|Good morning everyone,|
Our theme for this month: “Writing and Reading”
Our Bible verse for today: “Write in a book all the words I have spoken to you.” Jeremiah 30:2 (NIV)
Our thought for today: “Write something for history”
Aleksandr Solzhenitsyn was a famous Russian novelist in the mid-to-late 1900s. He was a Christian and a captain in the Soviet army who made the mistake of saying something critical about Joseph Stalin in a private letter, which was then opened and read by government censors. As a result, he was stripped of his military rank and sentenced to eight years in a Soviet gulag (prison camp). The conditions were hideous and inhumane, and Solzhenitsyn suffered terribly.
During those years in the gulag Solzhenitsyn decided that the world needed to know about the terrible injustices of the gulag system, so he secretly wrote about it, smuggling his notes out of the gulag when he could. Ultimately his writings became the core for two of his best-selling books, “One Day in the Life of Ivan Denisovich” and “The Gulag Archipelago”. As he was originally writing about those experiences, Solzhenitsyn was certain he would never live to see them published. He believed he was writing for history and that he himself wouldn’t live to see it. (He was wrong. He did live. He ended up surviving prison and immigrating to the West. He died in 2008).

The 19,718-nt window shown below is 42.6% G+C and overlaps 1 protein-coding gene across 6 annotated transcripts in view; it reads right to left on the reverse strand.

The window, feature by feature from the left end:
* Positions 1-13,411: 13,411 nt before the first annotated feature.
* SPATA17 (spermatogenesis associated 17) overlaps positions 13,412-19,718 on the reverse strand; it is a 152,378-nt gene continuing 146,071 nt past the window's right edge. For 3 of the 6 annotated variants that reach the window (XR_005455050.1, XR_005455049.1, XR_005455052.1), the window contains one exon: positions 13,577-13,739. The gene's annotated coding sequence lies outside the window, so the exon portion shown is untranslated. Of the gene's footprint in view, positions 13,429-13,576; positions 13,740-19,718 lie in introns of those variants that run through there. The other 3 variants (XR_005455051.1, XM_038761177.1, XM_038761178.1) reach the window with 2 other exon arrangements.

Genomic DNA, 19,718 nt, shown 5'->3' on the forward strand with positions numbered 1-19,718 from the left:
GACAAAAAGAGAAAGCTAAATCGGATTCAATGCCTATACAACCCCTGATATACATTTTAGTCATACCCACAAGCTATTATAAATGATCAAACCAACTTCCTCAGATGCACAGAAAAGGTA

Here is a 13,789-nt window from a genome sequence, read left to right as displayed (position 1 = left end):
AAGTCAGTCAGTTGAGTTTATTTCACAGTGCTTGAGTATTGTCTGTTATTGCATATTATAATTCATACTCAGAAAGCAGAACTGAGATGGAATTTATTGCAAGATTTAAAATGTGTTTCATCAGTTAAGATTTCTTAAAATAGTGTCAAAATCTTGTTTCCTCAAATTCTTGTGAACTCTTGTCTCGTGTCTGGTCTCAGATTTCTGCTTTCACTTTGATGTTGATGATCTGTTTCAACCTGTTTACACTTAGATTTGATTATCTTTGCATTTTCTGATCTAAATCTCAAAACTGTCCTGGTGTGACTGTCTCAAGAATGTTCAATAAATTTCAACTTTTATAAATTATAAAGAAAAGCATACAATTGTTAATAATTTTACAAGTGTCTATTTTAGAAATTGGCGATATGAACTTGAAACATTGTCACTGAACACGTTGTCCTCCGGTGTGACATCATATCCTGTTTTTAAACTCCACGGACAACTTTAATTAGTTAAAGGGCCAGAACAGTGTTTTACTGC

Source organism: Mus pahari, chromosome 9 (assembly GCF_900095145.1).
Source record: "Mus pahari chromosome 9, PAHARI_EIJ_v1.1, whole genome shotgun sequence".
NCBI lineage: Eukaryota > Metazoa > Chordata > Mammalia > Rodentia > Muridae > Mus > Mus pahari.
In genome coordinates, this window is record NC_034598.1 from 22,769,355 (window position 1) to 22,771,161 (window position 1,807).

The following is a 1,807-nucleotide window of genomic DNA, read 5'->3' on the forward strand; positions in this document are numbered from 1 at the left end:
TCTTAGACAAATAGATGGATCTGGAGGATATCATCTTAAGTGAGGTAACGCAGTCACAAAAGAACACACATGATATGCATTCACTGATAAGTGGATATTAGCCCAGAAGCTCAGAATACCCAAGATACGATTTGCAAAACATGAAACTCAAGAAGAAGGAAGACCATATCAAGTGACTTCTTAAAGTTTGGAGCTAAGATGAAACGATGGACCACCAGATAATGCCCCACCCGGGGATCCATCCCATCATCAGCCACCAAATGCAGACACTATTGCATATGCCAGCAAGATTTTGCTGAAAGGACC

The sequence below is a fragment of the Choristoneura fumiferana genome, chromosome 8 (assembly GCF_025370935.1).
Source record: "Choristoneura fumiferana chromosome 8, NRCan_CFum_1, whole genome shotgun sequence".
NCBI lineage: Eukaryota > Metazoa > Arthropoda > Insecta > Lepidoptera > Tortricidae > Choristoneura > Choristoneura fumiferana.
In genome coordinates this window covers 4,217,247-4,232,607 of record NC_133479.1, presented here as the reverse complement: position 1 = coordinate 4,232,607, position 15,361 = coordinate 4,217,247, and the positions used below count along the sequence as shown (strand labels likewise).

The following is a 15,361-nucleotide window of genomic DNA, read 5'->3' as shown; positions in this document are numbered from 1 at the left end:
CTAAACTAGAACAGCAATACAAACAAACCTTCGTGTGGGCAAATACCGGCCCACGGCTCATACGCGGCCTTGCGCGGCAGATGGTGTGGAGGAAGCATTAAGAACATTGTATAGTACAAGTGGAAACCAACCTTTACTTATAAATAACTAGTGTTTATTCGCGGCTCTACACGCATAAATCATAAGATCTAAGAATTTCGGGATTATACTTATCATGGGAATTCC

The point is that Solzhenitsyn wrote for history. There were things that he wanted people to be aware of and to remember. That’s a pretty good reason to write. However, you don’t have to be a famous Russian dissident to have something worthy of writing about and preserving. When our grandson was born, Linda and I wrote him a long letter, put it in a time capsule along with family pictures and other memorabilia, and put it away for him to read, perhaps twenty years from now.
The Bible is of course the greatest example of important and worthy information that has been recorded in writing and preserved for history. Thank God that it has been! Solzhenitsyn’s books have been a gift to history as well, just for different reasons. Hopefully someday Oliver will appreciate and even cherish the letter Linda and I left for him. I have friends who had a beloved relative from a previous generation who made an entry in her personal journal almost every day of her life, and then left those journals for her family to read after her death. The entries were just of everyday activities, family events, and special moments, but the family sure was grateful to be able to read them after she was gone. What precious memories!
I encourage you to give some thought to writing for history. People fifty years from now might be inspired and touched by what you had to say. Or, maybe they’ll just get a good laugh. Either way, why not leave them a note? Write something for history.
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